Many of you are concerned about your lawns right now, as large brown areas are starting to show up as the summer heats up. I would encourage all of you to do an irrigation audit first, to determine if it is water-related. Never “assume” that all is being watered equally.  Instructions for an easy, DIY irrigation audit can be found HERE.

There are certain lawn issues that show up at specific times of the year, and there are specific times to treat them. For instance, we only see chinch bugs in the hottest part of the summer, (like NOW) and usually in the hottest part of the yard- next to roads, driveways and sidewalks. Find out if you have chinch bugs and how to control them HERE.

If you notice a yellowing of your lawn followed by browning, it is possible that you have a disease called “take-all-patch”. Take-all-patch disease has been spreading all winter and spring, killing roots and weakening turf. Finally, when it gets hot, the grass runners and leaves die as well. This fungus spreads in an irregular pattern, and is controlled by improving cultural methods such as not using high-nitrogen fertilizers or weed and feed, avoiding frequent, shallow watering, and removing any thatch build-up, as this is the layer in which it spreads in the winter. Take-all-patch is diagnosed by sending a sample to Texas Plant Disease Diagnostic Lab. Read more about treating Take-all-patch HERE.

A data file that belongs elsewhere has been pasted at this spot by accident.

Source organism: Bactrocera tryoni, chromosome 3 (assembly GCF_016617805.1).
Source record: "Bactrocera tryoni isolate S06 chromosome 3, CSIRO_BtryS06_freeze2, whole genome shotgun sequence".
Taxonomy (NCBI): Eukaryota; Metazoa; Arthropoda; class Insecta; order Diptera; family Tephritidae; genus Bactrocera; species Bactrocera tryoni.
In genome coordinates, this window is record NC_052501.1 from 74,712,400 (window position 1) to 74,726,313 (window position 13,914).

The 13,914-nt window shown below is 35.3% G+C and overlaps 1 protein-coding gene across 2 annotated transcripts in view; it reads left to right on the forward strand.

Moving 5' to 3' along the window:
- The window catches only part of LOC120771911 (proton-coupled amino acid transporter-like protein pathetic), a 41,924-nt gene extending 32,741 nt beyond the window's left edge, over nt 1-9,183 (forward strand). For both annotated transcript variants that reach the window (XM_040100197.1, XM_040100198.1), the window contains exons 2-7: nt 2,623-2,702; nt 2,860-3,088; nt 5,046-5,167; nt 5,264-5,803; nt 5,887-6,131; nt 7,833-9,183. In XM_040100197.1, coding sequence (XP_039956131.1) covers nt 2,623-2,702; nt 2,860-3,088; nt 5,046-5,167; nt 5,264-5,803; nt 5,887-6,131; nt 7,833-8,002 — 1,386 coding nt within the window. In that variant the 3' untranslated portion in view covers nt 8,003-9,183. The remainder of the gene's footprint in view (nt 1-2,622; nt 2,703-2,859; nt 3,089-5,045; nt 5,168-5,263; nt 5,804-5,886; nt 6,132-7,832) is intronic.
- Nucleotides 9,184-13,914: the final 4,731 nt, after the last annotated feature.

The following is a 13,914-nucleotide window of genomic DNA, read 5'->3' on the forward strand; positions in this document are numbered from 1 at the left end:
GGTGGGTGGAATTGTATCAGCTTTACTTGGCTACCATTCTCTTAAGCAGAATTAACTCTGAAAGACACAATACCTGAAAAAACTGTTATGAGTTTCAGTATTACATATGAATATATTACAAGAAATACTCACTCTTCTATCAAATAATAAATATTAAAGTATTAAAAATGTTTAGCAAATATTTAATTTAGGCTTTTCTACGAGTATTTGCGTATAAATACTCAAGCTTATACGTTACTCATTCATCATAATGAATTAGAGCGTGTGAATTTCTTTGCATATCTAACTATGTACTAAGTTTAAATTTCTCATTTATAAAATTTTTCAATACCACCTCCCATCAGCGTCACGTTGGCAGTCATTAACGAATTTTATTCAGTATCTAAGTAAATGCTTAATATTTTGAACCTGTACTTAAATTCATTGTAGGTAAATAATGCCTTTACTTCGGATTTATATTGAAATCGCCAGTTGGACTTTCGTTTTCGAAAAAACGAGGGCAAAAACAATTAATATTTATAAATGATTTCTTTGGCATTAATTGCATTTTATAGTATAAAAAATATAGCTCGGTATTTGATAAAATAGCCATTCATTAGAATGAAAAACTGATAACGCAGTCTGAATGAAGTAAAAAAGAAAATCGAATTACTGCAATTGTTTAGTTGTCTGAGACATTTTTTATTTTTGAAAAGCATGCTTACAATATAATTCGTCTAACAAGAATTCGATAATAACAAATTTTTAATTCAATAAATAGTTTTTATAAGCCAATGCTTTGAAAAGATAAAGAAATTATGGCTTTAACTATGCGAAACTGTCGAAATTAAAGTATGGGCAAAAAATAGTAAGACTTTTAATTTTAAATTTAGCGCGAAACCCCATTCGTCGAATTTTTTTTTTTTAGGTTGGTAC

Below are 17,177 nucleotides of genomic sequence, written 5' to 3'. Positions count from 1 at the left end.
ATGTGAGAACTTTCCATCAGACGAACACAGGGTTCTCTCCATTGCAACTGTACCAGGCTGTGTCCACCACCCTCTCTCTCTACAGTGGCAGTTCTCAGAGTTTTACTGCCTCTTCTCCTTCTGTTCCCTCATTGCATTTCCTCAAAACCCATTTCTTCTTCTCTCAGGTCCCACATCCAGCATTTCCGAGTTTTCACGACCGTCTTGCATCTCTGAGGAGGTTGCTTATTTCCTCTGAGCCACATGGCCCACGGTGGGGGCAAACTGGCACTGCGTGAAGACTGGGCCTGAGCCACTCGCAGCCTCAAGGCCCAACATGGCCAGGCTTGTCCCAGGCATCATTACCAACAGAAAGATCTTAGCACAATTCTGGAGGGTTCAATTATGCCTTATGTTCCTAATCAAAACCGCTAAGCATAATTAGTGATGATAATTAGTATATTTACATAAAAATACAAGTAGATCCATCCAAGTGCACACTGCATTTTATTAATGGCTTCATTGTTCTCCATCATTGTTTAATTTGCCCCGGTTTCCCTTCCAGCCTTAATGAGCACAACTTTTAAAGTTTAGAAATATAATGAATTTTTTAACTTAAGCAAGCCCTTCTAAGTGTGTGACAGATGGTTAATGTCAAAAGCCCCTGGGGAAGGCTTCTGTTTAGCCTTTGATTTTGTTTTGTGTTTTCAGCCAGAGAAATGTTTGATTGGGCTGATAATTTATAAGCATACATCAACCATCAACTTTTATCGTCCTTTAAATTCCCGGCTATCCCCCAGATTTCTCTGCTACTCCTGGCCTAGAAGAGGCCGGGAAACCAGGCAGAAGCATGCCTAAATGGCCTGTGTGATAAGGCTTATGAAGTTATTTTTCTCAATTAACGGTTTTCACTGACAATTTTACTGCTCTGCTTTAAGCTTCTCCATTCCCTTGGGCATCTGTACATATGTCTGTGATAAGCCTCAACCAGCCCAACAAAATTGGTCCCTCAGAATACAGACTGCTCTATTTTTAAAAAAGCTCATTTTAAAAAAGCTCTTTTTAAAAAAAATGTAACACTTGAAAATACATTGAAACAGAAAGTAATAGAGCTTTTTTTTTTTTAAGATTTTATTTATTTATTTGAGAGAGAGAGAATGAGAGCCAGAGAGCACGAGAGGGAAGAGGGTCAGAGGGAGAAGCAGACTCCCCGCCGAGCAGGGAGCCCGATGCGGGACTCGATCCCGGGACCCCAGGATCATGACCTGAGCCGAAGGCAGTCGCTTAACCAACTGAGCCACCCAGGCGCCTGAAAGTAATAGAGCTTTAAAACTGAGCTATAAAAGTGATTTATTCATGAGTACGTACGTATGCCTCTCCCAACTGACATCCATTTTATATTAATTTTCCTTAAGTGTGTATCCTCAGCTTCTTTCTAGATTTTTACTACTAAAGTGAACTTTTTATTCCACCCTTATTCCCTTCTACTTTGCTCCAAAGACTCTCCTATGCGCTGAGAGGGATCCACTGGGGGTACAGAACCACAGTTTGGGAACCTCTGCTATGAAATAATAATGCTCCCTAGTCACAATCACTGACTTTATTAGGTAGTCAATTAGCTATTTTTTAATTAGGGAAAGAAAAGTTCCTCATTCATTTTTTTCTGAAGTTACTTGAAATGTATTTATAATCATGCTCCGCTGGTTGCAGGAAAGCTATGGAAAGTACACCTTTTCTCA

Grubs are another issue that might show up in the summer. Many people assume that they have grubs because armadillos dig in their yard, and they treat with a pesticide whether they really have them or even if it is the right time of year to treat them or not. Armadillos will dig up any area that is irrigated due to the dry conditions elsewhere, and they will also go after other insects or earthworms. Applying pesticides at the wrong time of year will not control the grubs, and will harm the beneficial insects and earthworms which our lawns need to stay healthy. Read about when and how to control grubs HERE.

We have a few other diseases that might show up in the summer on certain lawn grasses. Bring a sample in a plastic bag, with photos of the affected area to the nursery, and we will help identify the problem and help find a solution.